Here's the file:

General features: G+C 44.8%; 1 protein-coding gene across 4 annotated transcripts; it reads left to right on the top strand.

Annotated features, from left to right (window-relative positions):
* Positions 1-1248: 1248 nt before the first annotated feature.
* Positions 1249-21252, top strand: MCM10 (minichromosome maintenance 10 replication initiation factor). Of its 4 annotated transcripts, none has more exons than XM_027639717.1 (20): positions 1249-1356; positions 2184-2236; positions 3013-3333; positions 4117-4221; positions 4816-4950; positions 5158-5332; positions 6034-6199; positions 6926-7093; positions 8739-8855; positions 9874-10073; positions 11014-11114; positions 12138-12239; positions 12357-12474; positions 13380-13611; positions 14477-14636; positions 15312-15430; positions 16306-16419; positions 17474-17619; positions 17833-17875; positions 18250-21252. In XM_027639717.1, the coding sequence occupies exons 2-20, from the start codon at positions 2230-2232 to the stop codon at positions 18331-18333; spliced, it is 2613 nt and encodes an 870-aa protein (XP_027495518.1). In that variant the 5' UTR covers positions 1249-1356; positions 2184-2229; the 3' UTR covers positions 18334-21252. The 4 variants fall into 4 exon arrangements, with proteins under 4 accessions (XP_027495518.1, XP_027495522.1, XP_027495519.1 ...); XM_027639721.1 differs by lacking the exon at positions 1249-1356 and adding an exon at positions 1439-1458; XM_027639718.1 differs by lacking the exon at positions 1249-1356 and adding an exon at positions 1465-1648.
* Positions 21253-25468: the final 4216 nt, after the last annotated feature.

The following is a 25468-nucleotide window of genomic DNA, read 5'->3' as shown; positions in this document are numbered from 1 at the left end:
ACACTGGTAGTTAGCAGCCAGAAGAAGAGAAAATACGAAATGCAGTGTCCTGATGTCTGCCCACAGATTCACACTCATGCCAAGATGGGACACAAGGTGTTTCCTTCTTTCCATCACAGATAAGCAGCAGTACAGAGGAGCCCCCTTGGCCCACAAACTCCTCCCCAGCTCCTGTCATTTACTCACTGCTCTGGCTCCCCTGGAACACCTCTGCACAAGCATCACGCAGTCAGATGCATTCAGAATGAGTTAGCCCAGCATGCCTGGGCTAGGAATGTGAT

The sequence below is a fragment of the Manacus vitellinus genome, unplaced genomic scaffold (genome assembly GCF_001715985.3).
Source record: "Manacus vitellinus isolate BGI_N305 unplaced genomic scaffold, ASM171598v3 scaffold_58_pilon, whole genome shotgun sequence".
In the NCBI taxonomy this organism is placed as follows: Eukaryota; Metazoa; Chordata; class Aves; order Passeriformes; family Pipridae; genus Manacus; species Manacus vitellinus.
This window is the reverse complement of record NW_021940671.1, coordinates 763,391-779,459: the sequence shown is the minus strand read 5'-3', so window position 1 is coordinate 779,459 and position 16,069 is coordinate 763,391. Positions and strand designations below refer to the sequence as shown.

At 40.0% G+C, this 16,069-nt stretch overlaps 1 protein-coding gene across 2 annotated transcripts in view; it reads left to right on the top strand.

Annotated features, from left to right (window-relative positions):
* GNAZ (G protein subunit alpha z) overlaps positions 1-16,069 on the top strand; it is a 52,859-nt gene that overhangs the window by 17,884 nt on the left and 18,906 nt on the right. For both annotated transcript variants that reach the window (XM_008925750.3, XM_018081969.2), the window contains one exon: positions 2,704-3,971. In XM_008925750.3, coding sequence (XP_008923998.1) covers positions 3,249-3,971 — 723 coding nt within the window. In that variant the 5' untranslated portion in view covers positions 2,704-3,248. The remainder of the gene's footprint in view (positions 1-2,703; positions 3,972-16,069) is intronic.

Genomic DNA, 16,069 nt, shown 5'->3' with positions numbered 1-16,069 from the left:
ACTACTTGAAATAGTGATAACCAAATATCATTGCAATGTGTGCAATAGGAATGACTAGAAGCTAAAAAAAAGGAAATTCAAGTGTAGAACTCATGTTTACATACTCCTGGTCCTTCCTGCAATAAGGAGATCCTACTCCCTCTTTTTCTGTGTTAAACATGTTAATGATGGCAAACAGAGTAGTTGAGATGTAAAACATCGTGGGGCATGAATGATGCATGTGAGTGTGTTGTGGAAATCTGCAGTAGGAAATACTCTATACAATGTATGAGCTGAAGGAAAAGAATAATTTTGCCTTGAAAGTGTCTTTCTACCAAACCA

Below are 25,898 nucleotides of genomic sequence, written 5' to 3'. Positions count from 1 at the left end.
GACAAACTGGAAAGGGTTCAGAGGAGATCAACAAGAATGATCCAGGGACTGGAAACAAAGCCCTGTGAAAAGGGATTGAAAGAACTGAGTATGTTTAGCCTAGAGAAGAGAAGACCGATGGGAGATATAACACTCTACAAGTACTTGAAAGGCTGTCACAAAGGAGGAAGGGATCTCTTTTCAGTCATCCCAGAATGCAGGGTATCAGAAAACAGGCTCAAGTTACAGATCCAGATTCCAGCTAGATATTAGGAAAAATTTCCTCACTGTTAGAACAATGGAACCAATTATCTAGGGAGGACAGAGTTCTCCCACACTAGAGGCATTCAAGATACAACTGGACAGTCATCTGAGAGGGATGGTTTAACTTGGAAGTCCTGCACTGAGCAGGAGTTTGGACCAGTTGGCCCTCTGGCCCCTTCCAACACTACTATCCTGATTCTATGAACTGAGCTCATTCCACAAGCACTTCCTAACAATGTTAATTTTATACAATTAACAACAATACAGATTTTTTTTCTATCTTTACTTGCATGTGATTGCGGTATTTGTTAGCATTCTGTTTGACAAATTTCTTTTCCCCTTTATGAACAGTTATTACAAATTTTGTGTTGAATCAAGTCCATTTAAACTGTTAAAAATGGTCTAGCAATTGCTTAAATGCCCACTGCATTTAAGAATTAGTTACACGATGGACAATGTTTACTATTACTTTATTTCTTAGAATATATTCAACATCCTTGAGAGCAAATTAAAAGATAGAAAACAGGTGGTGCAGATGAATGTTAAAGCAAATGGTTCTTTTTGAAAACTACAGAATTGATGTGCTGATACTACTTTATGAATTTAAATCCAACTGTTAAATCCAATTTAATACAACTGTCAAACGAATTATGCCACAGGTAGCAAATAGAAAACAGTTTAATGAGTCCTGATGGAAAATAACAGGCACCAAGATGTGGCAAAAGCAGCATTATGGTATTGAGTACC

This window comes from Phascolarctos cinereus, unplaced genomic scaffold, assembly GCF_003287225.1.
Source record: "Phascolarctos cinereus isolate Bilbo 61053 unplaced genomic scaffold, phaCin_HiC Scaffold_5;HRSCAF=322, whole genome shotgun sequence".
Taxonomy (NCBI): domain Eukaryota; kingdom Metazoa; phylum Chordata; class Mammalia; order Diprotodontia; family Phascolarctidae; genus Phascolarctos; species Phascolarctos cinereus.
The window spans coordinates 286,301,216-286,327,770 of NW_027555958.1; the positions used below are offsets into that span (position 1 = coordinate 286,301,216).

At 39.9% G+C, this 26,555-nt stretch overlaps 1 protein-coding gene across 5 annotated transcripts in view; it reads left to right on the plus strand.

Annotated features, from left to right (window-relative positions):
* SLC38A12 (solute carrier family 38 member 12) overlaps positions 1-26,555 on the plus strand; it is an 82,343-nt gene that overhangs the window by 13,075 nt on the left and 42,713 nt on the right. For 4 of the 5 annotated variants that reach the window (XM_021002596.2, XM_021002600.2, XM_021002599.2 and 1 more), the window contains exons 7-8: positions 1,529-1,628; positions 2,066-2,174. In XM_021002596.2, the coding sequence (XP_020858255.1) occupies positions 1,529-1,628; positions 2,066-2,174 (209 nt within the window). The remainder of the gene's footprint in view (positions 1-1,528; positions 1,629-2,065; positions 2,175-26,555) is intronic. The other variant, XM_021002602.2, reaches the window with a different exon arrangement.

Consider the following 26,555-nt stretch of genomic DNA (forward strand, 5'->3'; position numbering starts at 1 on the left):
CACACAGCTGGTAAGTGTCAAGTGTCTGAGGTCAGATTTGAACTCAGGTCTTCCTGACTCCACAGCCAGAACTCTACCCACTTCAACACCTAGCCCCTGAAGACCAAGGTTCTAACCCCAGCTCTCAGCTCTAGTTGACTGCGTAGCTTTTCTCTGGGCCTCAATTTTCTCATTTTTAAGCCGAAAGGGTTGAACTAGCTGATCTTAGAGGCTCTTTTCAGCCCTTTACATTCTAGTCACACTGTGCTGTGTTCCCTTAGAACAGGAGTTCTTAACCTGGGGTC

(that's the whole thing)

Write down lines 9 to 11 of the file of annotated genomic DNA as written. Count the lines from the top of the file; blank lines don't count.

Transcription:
Source record: "Manacus vitellinus isolate BGI_N305 unplaced genomic scaffold, ASM171598v3 scaffold_58_pilon, whole genome shotgun sequence".
In the NCBI taxonomy this organism is placed as follows: Eukaryota; Metazoa; Chordata; class Aves; order Passeriformes; family Pipridae; genus Manacus; species Manacus vitellinus.
This window is the reverse complement of record NW_021940671.1, coordinates 763,391-779,459: the sequence shown is the minus strand read 5'-3', so window position 1 is coordinate 779,459 and position 16,069 is coordinate 763,391. Positions and strand designations below refer to the sequence as shown.